Grab your steak knife. Irish meat is some of the best in the world. For example, all our beef is grass-fed at least 245 days a year, hormones are banned by both Irish and EU law, and antibiotics must be used responsibly. The rolling green fields in the midlands might be boring to drive past, but they’re great for rearing fat cattle. In Dublin, the best places to get a steak are Shanahan’s on the Green and FX Buckleys. I’d recommend a medium-rare sirloin or fillet steak. The butchers here don’t really go in for unusual cuts, but they know how to nail the traditional ones.
Discover Supermac’s. Ireland has its own Mac-based fast-food chain: Supermac’s. An institution out in the west of Ireland, there are a few in Dublin so any country buck up in the Big Smoke can get a taste of home. The one on O’Connell Street is open until 3 a.m., so it’s the perfect place for a post-pub feast. Try the trademark skirting Mighty Mac with a side of taco fries.
Avoid Temple Bar. In the 1980s, Temple Bar was a derelict urban area. After plans to build a bus station were scrapped, it was turned into Dublin’s cultural quarter. Cheap rents let small businesses and artists move into the area, and bars followed. Unfortunately, as the area has risen in popularity as a tourist destination, it’s lost its old charm. Up until about five years ago, there were still a few reasonably priced bars, but now it’s busier (and more expensive) than ever—the only people you’ll meet are other tourists. If that’s your idea of a fun night out, go for it. But if you want a Dubliner’s nightlife experience (and pints that don’t cost 8 euros) then Temple Bar is a no-go.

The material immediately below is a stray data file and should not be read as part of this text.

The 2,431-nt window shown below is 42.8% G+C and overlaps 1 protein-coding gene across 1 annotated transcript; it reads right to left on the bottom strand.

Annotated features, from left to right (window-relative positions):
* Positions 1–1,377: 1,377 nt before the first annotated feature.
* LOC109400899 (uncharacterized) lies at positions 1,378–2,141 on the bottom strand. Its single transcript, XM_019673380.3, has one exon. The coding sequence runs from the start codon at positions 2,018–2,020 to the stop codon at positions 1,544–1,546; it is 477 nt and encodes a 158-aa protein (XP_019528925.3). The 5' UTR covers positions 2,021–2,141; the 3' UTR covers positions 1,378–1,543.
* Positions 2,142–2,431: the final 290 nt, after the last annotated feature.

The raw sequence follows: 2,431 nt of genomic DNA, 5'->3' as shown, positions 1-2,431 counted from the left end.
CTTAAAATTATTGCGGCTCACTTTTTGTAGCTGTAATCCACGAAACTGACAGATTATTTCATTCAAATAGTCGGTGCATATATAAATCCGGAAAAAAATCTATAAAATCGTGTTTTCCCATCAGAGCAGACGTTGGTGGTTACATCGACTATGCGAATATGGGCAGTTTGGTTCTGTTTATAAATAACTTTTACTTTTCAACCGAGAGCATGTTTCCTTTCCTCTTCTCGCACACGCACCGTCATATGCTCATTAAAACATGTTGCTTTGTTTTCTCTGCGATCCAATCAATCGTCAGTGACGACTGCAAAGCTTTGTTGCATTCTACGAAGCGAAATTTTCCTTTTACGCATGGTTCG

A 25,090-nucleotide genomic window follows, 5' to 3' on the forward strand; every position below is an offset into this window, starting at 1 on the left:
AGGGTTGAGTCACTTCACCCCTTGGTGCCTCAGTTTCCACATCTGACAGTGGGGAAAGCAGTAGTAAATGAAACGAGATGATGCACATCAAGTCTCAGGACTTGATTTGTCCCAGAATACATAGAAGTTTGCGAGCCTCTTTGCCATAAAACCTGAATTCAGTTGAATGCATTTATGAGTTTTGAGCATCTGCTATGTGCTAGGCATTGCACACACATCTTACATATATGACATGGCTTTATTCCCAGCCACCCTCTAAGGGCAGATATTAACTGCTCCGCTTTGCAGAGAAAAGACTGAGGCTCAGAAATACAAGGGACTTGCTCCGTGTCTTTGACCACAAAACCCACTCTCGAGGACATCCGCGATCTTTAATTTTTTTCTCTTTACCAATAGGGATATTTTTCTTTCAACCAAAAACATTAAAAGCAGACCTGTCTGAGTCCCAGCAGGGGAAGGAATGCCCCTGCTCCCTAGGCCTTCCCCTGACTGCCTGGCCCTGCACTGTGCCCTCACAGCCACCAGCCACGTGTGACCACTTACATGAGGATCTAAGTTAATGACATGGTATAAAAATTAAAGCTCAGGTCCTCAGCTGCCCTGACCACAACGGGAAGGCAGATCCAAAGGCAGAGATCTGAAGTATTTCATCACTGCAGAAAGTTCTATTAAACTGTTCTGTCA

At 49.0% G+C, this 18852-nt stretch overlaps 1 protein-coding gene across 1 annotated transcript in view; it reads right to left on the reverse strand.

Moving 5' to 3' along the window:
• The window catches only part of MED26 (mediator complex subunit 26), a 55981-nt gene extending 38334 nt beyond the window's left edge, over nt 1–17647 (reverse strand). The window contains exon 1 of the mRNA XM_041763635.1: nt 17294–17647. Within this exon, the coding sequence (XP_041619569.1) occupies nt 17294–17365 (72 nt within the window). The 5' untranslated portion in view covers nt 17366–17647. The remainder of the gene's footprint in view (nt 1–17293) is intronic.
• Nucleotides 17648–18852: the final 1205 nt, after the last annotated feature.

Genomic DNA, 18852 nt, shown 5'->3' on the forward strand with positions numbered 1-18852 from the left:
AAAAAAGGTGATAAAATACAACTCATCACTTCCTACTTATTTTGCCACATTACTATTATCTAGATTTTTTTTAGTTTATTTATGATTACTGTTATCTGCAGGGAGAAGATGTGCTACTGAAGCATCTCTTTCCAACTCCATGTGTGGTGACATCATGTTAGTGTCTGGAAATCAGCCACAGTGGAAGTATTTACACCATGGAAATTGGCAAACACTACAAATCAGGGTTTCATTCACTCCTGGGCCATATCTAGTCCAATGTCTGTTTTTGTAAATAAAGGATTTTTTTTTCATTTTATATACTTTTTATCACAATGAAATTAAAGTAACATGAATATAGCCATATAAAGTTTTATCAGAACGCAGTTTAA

Mind the opening hours. Ireland has two main nightlife options: pubs and clubs, and both close earlier than you might expect. Pubs open at some point after 10.30 a.m., and close between 11.30 p.m., and 1.30 a.m., depending on the day of the week, how busy the bar is, and the owner’s mood. Most clubs open between 10 p.m. and midnight—though it’s rare for them to be busy much before 1.00 a.m. when the pubs start to shut—and are supposed to close at between 2.30 and 3 a.m. Don’t think you’ll be able to pick up something to drink in any shop anytime, either. Shops with a licence can only sell alcohol between 10 a.m. and 10 p.m.
Find the music. If you’re looking for traditional music, try Doheny & Nesbitt on Baggot Street, The Hairy Lemon on Stephen Street, and O’Donoghues on Merrion Row. For a pub that you can dance in, at least later in the evening, try Ruin Bar on Tara Street and Camden Exchange on Camden Street. For a nightclub, the two best options are Copper Face Jacks on Harcourt Street—if you like cheesy music—and The Workman’s Club on Wellington Quay for a more laid-back vibe.